I thought I knew a lot about Disney vacation planning. My aunt had planned a similar trip before the pandemic, and she gave me a ton of great information. I watched hours of YouTube videos, and I scoured Reddit boards for advice and tips. I felt prepared. I was not prepared.

There were so many details I overlooked. We traveled during October, a time of year that was supposed to be slower—but because of the surge in post-pandemic travel, and the re-introduction of Mickey’s Not-So-Scary Halloween Party, crowds were unbearably dense at times. I didn’t know about the special ticket event until after our dates were sold out, so we missed out on what would have been a cool bonus memory too.  

We also weren’t prepared for how far of a walk it would be from our resort room to the main building and bus stops. I love walking, so I didn’t even think about that as a potential concern—but because we had flown, we didn’t have a stroller for our youngest. He really struggled to make that journey, especially after a long day at the park.

Why I won’t book a family trip through Costco again
In all fairness, we had a great vacation. Walt Disney World has a huge global following for a reason. And I’m grateful for all of the information that this community has made available online; we found some great hidden gems, got to ride most of the attractions we wanted, and made some spectacular memories.

And I recognize that some of these issues are bound to happen. I don’t blame Costco Travel for all the little things that went wrong. Rather, I see it as a learning experience.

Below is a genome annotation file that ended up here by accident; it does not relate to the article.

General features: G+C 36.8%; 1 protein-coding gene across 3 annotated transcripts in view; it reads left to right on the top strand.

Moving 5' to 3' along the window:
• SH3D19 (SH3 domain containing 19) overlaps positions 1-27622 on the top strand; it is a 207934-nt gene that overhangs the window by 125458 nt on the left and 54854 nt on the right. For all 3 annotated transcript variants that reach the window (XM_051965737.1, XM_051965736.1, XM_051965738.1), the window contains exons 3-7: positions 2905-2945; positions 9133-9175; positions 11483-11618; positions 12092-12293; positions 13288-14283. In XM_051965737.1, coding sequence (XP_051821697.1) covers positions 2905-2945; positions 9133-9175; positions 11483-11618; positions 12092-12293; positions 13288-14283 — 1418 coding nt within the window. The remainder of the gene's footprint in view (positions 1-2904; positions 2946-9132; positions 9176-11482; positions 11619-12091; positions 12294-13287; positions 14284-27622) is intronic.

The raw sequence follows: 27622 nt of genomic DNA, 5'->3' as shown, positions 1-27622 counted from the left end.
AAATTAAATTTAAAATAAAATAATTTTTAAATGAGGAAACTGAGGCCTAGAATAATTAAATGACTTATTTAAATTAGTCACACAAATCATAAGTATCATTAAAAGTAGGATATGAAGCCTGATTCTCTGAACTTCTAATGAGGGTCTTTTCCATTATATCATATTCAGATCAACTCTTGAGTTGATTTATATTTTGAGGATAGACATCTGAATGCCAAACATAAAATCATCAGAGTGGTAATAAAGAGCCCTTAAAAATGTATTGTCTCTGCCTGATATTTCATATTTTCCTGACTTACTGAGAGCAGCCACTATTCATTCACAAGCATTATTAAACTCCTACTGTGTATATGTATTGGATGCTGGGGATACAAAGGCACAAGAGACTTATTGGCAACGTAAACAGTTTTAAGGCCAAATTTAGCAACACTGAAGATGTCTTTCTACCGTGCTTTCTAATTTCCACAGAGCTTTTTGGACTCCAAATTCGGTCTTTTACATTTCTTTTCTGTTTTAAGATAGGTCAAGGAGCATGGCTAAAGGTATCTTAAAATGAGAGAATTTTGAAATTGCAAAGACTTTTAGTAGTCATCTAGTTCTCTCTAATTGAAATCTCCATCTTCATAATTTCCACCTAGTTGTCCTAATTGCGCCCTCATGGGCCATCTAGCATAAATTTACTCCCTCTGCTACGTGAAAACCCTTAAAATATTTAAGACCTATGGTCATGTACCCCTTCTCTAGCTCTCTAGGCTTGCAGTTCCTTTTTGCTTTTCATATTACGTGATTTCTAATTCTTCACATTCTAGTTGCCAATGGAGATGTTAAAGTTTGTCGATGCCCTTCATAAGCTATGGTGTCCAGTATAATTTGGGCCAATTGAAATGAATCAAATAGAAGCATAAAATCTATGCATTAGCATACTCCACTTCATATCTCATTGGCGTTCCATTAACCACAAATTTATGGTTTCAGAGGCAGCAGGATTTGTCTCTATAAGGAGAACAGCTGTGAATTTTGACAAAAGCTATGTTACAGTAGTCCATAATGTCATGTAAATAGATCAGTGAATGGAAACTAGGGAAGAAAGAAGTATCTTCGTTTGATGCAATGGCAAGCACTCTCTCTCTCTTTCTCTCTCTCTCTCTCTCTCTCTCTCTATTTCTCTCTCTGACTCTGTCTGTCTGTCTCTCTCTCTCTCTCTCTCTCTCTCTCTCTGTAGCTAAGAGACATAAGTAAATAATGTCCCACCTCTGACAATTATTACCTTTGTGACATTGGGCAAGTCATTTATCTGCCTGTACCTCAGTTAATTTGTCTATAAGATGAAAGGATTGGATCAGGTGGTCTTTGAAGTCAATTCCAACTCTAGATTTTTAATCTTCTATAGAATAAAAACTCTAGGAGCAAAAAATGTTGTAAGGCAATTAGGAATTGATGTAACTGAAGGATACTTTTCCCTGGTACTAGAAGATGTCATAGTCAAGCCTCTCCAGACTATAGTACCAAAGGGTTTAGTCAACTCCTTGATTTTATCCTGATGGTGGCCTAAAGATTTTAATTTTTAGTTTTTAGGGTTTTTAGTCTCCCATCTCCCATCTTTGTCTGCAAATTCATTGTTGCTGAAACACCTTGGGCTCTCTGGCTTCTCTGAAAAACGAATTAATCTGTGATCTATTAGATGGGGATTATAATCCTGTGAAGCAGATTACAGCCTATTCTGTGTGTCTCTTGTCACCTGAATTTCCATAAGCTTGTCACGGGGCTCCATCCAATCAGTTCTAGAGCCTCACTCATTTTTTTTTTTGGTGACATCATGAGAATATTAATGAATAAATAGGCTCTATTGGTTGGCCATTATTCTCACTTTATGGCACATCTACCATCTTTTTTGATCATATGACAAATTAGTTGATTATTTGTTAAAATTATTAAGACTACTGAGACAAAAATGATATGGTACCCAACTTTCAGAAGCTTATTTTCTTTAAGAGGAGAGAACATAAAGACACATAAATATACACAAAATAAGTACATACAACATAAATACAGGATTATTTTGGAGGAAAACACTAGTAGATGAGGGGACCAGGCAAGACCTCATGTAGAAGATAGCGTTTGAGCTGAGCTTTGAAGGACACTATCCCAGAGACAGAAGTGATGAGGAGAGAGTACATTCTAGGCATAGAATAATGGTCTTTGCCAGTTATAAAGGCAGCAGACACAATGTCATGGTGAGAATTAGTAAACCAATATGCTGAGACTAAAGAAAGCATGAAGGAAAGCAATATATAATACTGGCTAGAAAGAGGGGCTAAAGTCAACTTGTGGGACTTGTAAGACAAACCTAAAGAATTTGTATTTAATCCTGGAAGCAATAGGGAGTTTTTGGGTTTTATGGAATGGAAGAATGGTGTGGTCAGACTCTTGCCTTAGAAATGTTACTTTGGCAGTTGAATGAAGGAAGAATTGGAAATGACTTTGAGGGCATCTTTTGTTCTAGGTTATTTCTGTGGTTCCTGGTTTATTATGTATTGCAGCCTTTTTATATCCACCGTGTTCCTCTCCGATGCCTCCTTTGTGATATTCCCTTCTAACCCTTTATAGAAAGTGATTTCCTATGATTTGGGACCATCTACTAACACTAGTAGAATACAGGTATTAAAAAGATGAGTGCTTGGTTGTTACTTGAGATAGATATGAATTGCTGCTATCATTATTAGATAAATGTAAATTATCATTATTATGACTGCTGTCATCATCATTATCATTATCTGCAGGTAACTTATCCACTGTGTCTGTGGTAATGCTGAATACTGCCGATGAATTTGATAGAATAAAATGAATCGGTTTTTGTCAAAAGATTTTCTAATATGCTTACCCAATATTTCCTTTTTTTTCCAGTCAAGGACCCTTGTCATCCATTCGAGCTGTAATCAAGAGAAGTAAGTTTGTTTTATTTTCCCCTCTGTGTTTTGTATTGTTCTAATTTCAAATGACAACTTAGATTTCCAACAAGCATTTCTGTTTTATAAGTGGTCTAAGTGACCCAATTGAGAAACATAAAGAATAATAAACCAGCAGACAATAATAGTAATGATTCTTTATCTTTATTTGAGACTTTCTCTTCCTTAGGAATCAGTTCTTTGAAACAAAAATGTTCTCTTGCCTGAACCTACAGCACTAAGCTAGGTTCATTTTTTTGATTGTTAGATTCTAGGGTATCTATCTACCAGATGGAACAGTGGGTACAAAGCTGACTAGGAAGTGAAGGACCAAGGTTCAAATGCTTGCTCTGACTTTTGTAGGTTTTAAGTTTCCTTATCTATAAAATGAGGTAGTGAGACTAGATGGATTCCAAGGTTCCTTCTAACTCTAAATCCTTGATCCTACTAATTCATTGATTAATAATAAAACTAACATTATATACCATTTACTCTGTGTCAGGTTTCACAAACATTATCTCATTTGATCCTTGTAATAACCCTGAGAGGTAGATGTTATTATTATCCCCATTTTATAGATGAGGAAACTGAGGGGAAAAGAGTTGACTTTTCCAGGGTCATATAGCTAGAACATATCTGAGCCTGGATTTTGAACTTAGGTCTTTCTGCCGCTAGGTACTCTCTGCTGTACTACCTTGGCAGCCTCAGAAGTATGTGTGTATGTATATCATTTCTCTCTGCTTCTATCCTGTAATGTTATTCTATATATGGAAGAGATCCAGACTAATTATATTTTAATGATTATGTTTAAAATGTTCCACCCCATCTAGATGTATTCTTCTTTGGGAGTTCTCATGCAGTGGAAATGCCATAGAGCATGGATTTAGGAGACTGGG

There will be some people reading who have had positive experiences using Costco for travel. If you like what the site offers, then you should use it. But for me, it’s not worth the hassle.

In retrospect, I was not mentally or emotionally prepared for the level of planning the trip required. Not only was this my first Disney trip, it was my first major family vacation. I had to learn about Genie+, Lightning Lanes, dinner reservations, hotel discounts, etc.—all while also figuring out how to travel internationally with my kids for the first time since COVID. It was naïve to think I could do it all on my own without investing a lot of time and effort.

When I booked the trip, I figured our total cost would be under $10,000. In the end, we spent well over $12,000 for a five-night trip—and that was after cutting back on dining experiences and souvenirs.

I wish I had reached out to a travel advisor before booking with Costco. Someone smarter than me could have pointed out that I’d be better off renting a car and skipping the pricey character dinner. That postponing my vacation by a week would have significantly reduced the crowds. Maybe I should consider just doing an all-inclusive stay in Cuba.

As an avid supporter of local businesses, I would have been happy to pay a consultation fee. And I’m sure my modest $10,000 budget would have been better spent at the hands of a seasoned professional—I might not have gotten a cheaper flight or better accommodations, but I would have had a better overall experience, and that’s what really matters.  

I’m currently in the early stages of planning our next family trip.

Have you heard similar OTA horror stories? I want to hear them:  And if you know a good travel advisor in Central Ontario who does family vacations—send them my way.